Scientific Forecaster Discussion
Area forecast discussion
National Weather Service Wakefield Virginia
822 PM EDT Friday may 29 2015
high pressure over the northeast states will gradually slide off
the coast tonight into Saturday. A slow moving cold front will
approach from the northwest late Sunday...and will settle over the
middle Atlantic Monday afternoon into Monday night.
Near term /until 6 am Saturday morning/...
a shortwave trough is slowly pulling off the New England coast
this afternoon...with a trailing weak cold front lagging back over
the middle Atlantic. This has provided enough low-level convergence
to support isolated-scattered convection over the Piedmont and isolated
convection from the Northern Neck to the Maryland/Delaware portion of the Eastern
Shore. Conditions farther southeast have stabilized evidenced by a more
spars cumulus field. MLCAPE values over the Piedmont are on the order
of 1000-1500 j/kg...with minimal deep layer shear. Hence storm
organization will be pulse in nature. A few stronger updrafts are
possible...but should be short-lived with minimal shear and
unlikely to produce large hail or strong wind gusts.
Showers/thunderstorms should dissipate quickly this evening followed by a
partly cloudy to mostly clear night. Lows should range from the
middle to upper 60s. Locations over the Piedmont that have received
rain this afternoon could potentially have some patchy fog
Short term /6 am Saturday morning through Monday/...
the primary trend amongst 12z/29 numerical models is an overall
slower progression with respect to the longwave pattern Saturday
through Monday. Middle/upper level ridging is expected to remain
strong along the middle Atlantic and southeast coasts through Sunday.
This will allow our period of Summer-like weather to continue.
Continuity will be maintained Saturday with probability of precipitation at or below 10% as there
is little forcing underneath the ridge. A shortwave trough lifts
across the upper Ohio Valley and eastern Great Lakes Sunday. This
could provide enough of a trigger for showers/thunderstorms to drift into
north/northwest portions later in the afternoon and into the evening. A
30-50% pop is forecast for the northwest half of the area.
Otherwise...expect a partly to mostly sunny sky Saturday and
Sunday...with mostly clear to partly cloudy nights. Highs Saturday
and Sunday should range from the upper 80s to around 90
inland...to the 70s to low 80s along the coast.
A better chance for showers/thunderstorms arrives for most of the area by
Monday afternoon. A northern stream trough drops into the Great
Lakes...which pushes a cold front toward the middle Atlantic region.
GFS/European model (ecmwf) each indicate a pre-frontal Lee-side trough...and the
GFS additionally depicting a weak surface low over the northern middle-
Atlantic. This should provide low-level convergence in what is
forecast to be a warm/humid unstable airmass. Forecast probability of precipitation range
from 20-30% over far southeast portions...to 40-50% over the northwest half of
the area. Sky condition should be partly to mostly cloudy...with
highs ranging from the middle 70s N/NW...to the low/middle 80s southeast...and
locally cooler along the immediate coast.
Long term /Monday night through Friday/...
low pressure settles over the region Monday night through Tuesday...then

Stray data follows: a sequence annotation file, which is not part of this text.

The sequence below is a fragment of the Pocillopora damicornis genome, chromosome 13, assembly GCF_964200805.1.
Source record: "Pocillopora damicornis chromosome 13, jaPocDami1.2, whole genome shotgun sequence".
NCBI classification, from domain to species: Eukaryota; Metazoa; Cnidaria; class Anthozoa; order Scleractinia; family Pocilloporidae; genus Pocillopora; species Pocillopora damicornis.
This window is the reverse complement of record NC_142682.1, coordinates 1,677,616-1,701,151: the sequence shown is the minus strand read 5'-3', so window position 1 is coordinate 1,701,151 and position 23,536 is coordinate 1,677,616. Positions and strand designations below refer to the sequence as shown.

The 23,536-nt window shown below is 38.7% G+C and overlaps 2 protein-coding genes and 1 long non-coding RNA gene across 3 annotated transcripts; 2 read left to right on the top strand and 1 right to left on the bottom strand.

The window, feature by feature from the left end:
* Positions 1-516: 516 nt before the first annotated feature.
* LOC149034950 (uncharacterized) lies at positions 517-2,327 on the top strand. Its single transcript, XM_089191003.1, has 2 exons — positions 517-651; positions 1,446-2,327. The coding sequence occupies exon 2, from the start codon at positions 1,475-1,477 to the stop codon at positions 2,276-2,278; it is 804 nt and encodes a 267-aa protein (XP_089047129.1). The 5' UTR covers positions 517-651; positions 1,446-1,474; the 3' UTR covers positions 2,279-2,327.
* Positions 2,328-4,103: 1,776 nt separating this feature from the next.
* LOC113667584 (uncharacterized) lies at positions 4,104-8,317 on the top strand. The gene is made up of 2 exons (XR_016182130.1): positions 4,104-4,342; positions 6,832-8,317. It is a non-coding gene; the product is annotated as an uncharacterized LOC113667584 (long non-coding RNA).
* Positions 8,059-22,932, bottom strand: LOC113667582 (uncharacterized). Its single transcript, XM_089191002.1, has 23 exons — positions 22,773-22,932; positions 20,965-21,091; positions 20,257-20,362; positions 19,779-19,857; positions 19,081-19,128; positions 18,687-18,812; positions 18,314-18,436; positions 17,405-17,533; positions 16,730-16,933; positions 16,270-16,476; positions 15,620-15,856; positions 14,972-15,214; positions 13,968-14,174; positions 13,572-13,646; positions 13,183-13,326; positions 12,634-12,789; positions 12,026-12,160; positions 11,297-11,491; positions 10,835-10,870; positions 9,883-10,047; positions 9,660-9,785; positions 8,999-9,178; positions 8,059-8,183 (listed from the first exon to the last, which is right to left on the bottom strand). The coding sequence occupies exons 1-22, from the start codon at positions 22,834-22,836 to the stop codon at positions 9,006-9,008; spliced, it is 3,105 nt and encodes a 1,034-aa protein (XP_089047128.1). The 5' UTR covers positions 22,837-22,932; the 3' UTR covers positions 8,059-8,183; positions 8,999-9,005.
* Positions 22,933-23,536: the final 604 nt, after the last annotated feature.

becomes shunted south of the Virginia/NC border by Wednesday morning. Expect
unsettled conditions with periods of showers and thunderstorms
(although Monday appears to be the best day for widespread rainfall
across the entire fa). High pressure builds in from the northwest Wednesday
afternoon through Thursday and then slides off the Delaware-Maryland-Virginia coast by Thursday
night. With high pressure off the coast...any chance for
showers/storms should stay west of the middle Atlantic region. Long
range models are hinting at a coastal low developing anywhere from
the southeast coast to moving the Cape Hatteras coastline Friday into next
weekend. There are significant timing differences and have
preferred to lean the far extended portion of the long term
forecast more toward climatology across the far southwestern area of the forecast area.
High temperatures generally in the middle-upper 70s during the more rainy
periods Tuesday/Wednesday with a warm-up into the low 80s for the end of the
week (roughly 5 degrees cooler at the beaches). Lows Monday night
through Friday night generally in the low-middle 60s (roughly 5 degrees
warmer at the beaches overnight).
Aviation /01z Saturday through Wednesday/...
area of high pressure will slowly slide off the coast tonight and
outside of some lingering low level moisture...will see drier air
aloft move in. This will allow for VFR conditions to continue
tonight into the day on Saturday. The cumulus field should dissipate
tonight and will not be a prominent tomorrow with the drier air
The next chance for MVFR to IFR conditions would be beginning
Sunday night through early Tuesday as a cold front slowly moves
into the area and convection is expected to develop along and
ahead of the front.
a diurnal increase in onshore Ely winds has been observed this
afternoon with wind speeds around 10kt with gusts to around 15kt over
the waters...including the eastern Virginia rivers and Currituck Sound.
Winds are expected to diminish shortly after sunset as the wind
direction becomes more south-southeast. Waves 1-2 feet and seas 2-3 feet. As high
pressure remains over the western Atlantic through the weekend...
winds remain south-southeast with afternoon/early evening surges in speeds but will
they will stay within sub-Small Craft Advisory conditions (i.E. Generally at or below
15kt/seas 2-3ft/waves 1-2ft but up to 2-3ft during surges). Seas
will reach up to 4ft out near 20nm Sat night through early next
week. The overall flow weakens Monday into early next week as a
cold front settles into the region. Expect increasing NE flow by